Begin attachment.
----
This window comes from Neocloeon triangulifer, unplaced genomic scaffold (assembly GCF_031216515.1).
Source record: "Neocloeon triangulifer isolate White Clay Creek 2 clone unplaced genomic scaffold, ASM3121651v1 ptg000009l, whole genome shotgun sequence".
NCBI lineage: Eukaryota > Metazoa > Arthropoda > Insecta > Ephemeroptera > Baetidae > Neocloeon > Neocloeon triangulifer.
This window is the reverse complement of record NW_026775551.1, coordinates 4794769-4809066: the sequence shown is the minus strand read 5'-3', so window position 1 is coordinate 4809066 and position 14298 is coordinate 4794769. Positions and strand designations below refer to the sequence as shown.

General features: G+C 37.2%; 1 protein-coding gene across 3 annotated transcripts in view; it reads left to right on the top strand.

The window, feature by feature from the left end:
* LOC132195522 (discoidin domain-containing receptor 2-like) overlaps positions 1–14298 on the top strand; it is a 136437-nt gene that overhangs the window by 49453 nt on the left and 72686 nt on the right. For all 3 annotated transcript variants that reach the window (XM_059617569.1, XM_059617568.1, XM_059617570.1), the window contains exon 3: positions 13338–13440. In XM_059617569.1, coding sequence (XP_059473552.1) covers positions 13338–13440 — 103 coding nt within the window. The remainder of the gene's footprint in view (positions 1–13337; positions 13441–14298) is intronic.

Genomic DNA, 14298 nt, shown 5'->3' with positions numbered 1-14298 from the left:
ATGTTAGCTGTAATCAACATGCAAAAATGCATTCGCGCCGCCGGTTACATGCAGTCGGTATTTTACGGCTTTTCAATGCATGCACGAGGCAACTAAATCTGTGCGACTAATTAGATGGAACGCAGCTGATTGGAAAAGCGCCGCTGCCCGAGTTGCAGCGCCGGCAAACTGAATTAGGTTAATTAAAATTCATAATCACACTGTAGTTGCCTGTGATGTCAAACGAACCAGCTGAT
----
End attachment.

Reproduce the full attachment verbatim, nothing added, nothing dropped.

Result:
This window comes from Neocloeon triangulifer, unplaced genomic scaffold (assembly GCF_031216515.1).
Source record: "Neocloeon triangulifer isolate White Clay Creek 2 clone unplaced genomic scaffold, ASM3121651v1 ptg000009l, whole genome shotgun sequence".
NCBI lineage: Eukaryota > Metazoa > Arthropoda > Insecta > Ephemeroptera > Baetidae > Neocloeon > Neocloeon triangulifer.
This window is the reverse complement of record NW_026775551.1, coordinates 4794769-4809066: the sequence shown is the minus strand read 5'-3', so window position 1 is coordinate 4809066 and position 14298 is coordinate 4794769. Positions and strand designations below refer to the sequence as shown.

General features: G+C 37.2%; 1 protein-coding gene across 3 annotated transcripts in view; it reads left to right on the top strand.

The window, feature by feature from the left end:
* LOC132195522 (discoidin domain-containing receptor 2-like) overlaps positions 1–14298 on the top strand; it is a 136437-nt gene that overhangs the window by 49453 nt on the left and 72686 nt on the right. For all 3 annotated transcript variants that reach the window (XM_059617569.1, XM_059617568.1, XM_059617570.1), the window contains exon 3: positions 13338–13440. In XM_059617569.1, coding sequence (XP_059473552.1) covers positions 13338–13440 — 103 coding nt within the window. The remainder of the gene's footprint in view (positions 1–13337; positions 13441–14298) is intronic.

Genomic DNA, 14298 nt, shown 5'->3' with positions numbered 1-14298 from the left:
ATGTTAGCTGTAATCAACATGCAAAAATGCATTCGCGCCGCCGGTTACATGCAGTCGGTATTTTACGGCTTTTCAATGCATGCACGAGGCAACTAAATCTGTGCGACTAATTAGATGGAACGCAGCTGATTGGAAAAGCGCCGCTGCCCGAGTTGCAGCGCCGGCAAACTGAATTAGGTTAATTAAAATTCATAATCACACTGTAGTTGCCTGTGATGTCAAACGAACCAGCTGAT